Hard to Cultivate Fruitful CPO Exchanges

IT is undeniable that crude palm oil (CPO) has become the world’s most tradeable vegetable oil despite the constant bad publicity it receives on the issue of sustainability and environment.

This is well reflected by the growing number of international CPO contracts being set up in most major consuming and importing nations as the annual world demand for palm oil keeps growing at a very healthy pace.

Apart from Malaysia’s Bursa Derivatives Exchange CPO futures (FCPO) contract, there are now CPO contracts traded at the Dalian Exchange in China, Multi Commodity Exchange in India and the Joint Asian Derivatives Exchange (Jade) in Singapore.

The latest to jump on the bandwagon is Indonesia, which is currently the world’s largest palm oil producer. It launched its own CPO physical contract under the Jakarta Futures Exchange (BBJ) last July in its bid to create a local benchmark pricing.

The republic is also planning to launch a CPO futures contract this April via newly set up commodities and derivatives exchange, PT Bursa Komoditi and Derivatif Indonesia (ICDX).

However, despite the euphoria in setting up international CPO contracts, perhaps it is worth noting that Jade and BBJ are still struggling to attract market players to trade CPO as they have failed to attain sizeable volumes given very poor liquidity in the market.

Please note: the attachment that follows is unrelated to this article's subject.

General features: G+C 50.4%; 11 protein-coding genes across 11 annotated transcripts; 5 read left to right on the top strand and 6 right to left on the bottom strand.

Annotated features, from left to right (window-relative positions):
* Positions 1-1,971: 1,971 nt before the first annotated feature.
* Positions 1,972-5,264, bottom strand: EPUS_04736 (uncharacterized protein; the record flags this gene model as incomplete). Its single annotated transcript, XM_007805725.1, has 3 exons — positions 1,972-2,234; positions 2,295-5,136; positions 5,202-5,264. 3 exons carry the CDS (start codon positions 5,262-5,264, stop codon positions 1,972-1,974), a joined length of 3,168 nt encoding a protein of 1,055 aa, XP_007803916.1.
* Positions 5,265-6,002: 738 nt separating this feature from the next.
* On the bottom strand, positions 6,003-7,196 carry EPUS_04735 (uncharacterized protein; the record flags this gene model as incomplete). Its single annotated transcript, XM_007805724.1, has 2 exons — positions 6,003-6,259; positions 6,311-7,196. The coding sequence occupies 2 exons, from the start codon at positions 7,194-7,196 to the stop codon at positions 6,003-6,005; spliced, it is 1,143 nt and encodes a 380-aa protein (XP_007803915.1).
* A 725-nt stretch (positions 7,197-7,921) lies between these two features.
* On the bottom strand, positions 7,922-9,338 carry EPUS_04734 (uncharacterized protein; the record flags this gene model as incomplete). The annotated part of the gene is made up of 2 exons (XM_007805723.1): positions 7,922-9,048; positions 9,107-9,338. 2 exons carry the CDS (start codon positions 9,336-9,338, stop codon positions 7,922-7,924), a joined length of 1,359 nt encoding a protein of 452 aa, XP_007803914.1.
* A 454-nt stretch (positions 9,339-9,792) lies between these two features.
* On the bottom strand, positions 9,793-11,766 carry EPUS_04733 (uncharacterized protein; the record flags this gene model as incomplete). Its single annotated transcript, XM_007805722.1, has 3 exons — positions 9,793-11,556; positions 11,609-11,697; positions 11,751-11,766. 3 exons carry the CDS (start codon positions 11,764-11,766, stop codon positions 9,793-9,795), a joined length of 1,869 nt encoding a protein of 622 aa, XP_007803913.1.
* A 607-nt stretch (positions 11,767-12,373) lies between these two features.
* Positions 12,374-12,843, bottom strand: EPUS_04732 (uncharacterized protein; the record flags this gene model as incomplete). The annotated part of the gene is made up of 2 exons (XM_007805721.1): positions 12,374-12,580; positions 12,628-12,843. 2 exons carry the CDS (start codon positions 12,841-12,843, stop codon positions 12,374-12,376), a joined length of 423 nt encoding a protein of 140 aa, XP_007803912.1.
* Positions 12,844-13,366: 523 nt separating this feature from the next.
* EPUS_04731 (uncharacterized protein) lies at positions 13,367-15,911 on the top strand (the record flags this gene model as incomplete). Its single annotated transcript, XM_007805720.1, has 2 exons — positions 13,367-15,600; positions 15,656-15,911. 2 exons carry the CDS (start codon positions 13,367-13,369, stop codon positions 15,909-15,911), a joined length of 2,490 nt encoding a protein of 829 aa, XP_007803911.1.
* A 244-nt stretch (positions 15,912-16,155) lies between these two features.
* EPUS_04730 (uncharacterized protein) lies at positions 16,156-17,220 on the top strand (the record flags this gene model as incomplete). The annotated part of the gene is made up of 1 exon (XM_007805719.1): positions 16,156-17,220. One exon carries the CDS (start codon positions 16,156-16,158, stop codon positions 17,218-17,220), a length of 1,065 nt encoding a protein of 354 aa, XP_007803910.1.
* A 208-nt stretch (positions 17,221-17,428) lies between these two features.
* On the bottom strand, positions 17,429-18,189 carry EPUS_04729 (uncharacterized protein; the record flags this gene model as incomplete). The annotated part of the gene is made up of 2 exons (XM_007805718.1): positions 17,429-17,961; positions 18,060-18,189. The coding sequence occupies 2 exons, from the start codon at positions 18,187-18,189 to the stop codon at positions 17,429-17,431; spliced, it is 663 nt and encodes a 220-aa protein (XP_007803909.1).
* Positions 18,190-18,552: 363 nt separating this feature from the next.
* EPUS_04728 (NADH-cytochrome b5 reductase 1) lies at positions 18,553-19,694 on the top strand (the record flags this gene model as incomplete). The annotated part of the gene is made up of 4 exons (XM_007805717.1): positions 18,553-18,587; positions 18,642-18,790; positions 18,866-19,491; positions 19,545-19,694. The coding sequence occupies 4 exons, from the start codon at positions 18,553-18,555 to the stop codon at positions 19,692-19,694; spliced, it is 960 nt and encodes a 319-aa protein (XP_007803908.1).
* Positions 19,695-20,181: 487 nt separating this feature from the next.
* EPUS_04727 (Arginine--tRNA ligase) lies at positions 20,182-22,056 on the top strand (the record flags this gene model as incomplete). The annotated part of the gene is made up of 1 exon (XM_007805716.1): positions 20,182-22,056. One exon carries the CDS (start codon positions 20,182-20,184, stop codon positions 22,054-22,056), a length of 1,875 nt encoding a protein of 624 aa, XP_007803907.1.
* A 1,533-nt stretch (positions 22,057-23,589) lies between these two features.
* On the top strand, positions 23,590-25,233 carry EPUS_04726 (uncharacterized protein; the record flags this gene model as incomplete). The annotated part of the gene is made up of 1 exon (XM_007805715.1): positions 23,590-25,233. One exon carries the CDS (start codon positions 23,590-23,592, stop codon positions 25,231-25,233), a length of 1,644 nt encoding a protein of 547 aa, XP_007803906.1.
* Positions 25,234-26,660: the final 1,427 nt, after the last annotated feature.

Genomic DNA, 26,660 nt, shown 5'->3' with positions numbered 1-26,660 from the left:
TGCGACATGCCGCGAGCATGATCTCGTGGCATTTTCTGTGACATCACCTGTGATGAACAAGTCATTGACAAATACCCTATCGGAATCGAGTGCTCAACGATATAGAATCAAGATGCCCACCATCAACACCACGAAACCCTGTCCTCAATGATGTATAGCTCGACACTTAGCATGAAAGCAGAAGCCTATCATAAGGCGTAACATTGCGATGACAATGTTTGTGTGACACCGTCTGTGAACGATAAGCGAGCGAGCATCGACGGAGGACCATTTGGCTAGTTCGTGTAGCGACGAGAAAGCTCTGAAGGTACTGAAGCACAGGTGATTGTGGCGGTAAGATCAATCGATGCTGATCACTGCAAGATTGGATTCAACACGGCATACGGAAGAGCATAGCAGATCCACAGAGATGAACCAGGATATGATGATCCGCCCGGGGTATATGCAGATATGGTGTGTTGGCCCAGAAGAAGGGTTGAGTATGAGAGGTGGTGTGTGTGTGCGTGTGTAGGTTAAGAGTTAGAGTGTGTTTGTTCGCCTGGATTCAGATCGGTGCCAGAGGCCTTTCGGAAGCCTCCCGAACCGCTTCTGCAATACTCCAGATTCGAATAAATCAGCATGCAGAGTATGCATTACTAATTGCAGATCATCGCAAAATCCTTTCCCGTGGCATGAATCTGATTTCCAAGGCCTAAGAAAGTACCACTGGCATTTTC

The US-dollar denominated CPO contract traded on Jade, a joint venture between Chicago Board of Trade and Singapore Exchange Ltd, for example failed to attract open interest since its launch in 2007 while BBJ spot CPO contract was reported to have only traded about 29,000 tonnes versus Indonesia’s production of 21 million tonnes of CPO in 2009.

While Indonesia may have good reasons to set up its own benchmark pricing to better reflect its local supply and demand, and elimination of currency risk factors given its stature as the world largest CPO producer, one must realise that the CPO benchmark pricing is always determined in the most liquid market.

For example, Malaysia’s Bursa Derivative Exchange has about 28 years’ experience in developing a highly liquid CPO contract backed by an in-depth knowledge of the entire industry to ensure sound success in CPO trading.

In fact, many industry observers expect it would be difficult for most newly set up international CPO contracts to challenge Bursa’s FCPO contract which has in fact become a global benchmark pricing for CPO and its related products.

A lot at work is involved to ensure that the CPO contracts can be a reliable risk shifting or management operations. This reflects the hard work by Bursa to ensure sustained interest among traders who always need to hedge position against the volatility price movement in the world edible oil market.

Over the years, trading in the local FCPO contract has been healthy and showing tremendous growth year-on-year. Last year, four million contracts were traded. In 2008, a total of three million contracts were traded compared with 2.8 million in 2007.

Having said that, despite Bursa’s sucess in operating a highly successful FCPO market, the exchange would still need to increase it efforts to ensure growth in the FCPO via initiatives that would promote higher access to the world markets.

Source : The Star by Hanim Adnan

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